Boy, do I need to hear what I am about to write. I am a few weeks into my father’s two-month visit from Ghana. He flew into New Hampshire, his home base, back in mid-September to take care of some doctors’ appointments, renew his license and visit with friends. After a few weeks there, he made his way to Lakeland and has been staying with us.
He hasn’t been back to the US since 2016, and he is making a “culture shock” list of all the “new” and “surprising” things he has seen and experienced (see below for the complete list).
I am a bit embarrassed to admit this, but I was a part of one of his “new” experiences. I picked him up from the airport, and we zoomed right into Lakeland around 7 p.m. to grab some dinner from a local restaurant. We walked in, and no one greeted us at the register (I was pretty bothered). We waited for what seemed like a few minutes and then realized we were supposed to use the touch screen to order (not as bothered anymore). Already a bit embarrassed, we proceeded to order. I think my order alone cost about $25 before we called the young girl over to have her help us. My dad and I just looked at each other and laughed.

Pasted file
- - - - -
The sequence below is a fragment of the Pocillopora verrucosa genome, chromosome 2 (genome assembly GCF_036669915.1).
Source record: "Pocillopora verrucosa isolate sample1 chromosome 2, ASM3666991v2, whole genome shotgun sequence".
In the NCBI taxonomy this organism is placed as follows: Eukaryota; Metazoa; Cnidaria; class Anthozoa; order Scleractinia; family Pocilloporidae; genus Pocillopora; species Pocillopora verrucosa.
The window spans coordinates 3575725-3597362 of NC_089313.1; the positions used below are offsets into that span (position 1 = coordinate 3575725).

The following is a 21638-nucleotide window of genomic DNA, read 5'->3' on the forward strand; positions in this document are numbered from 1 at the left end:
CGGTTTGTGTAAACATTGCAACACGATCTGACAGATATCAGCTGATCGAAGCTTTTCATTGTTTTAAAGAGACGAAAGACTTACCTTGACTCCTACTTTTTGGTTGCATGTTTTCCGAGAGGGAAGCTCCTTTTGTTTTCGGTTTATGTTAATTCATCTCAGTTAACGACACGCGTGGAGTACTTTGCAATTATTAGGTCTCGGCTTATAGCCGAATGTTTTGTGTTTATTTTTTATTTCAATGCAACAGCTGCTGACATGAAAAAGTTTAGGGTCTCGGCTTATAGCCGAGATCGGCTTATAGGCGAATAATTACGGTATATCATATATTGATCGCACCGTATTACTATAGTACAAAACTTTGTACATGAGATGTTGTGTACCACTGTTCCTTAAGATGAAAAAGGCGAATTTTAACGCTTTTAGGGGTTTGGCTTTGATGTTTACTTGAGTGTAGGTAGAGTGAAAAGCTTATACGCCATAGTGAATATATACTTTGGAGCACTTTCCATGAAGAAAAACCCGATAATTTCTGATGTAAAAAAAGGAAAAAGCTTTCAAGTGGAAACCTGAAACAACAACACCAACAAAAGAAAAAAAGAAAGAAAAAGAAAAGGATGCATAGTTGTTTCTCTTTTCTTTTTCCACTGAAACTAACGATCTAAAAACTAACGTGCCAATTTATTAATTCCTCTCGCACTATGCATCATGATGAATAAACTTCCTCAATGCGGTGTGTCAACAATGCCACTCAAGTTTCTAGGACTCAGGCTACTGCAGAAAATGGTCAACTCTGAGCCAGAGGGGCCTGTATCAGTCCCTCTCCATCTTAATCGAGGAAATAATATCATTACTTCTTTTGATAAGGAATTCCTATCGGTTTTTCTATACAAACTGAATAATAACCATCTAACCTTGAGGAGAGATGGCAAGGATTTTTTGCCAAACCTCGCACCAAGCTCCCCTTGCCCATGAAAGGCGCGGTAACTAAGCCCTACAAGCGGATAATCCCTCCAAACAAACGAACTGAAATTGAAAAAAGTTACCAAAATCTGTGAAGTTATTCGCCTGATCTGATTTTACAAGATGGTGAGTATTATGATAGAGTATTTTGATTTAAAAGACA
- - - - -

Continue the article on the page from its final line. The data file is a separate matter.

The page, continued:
As the days have gone by, it has been quite humbling to hear of all the “new” things he has seen and experienced since being back here in 2016.
Sometimes it has been joyful to share these experiences with him, and at other times, it has been embarrassing because it has shown me how much I take for granted.
As a financial advisor, I am dealing with one of the most useful tools God has given us: money. I am talking about it and planning around it day in and day out. I help people to be wise stewards with the fruits of their labor. At times, I see the good ways money is being used, and at other times, I see the heartaches it causes. I help people plan for the season when they will not have to work for money anymore but instead live off it. This season is when people get to let their foot off the gas and rest and relax a bit more.
But that’s not for everyone, and my dad is living proof. He and his wife are spending their retirement years negotiating with government officials for land, building homes (on their 3rd now), and caring for 22 special needs kids (and more are coming)—hardly a normal retirement in most people’s terms.
I am certainly proud of him and glad to have him with us for this short time. My kids are too! At this time of Thanksgiving especially, what a wonderful example of gratitude he continues to model. He has been a great reminder that you can make plans, but ultimately, the Lord orders your steps.
Culture shock list:
No potholes, milk and creamer explosion, drivers are reckless, food choices are mind-boggling, people are friendly in stores, everyone sells coffee and offers Wi-Fi, way more churches, online food ordering, trees, self-checkout, sidewalks, electric cars, restaurant food prices doubled, hot showers and way more medical buildings.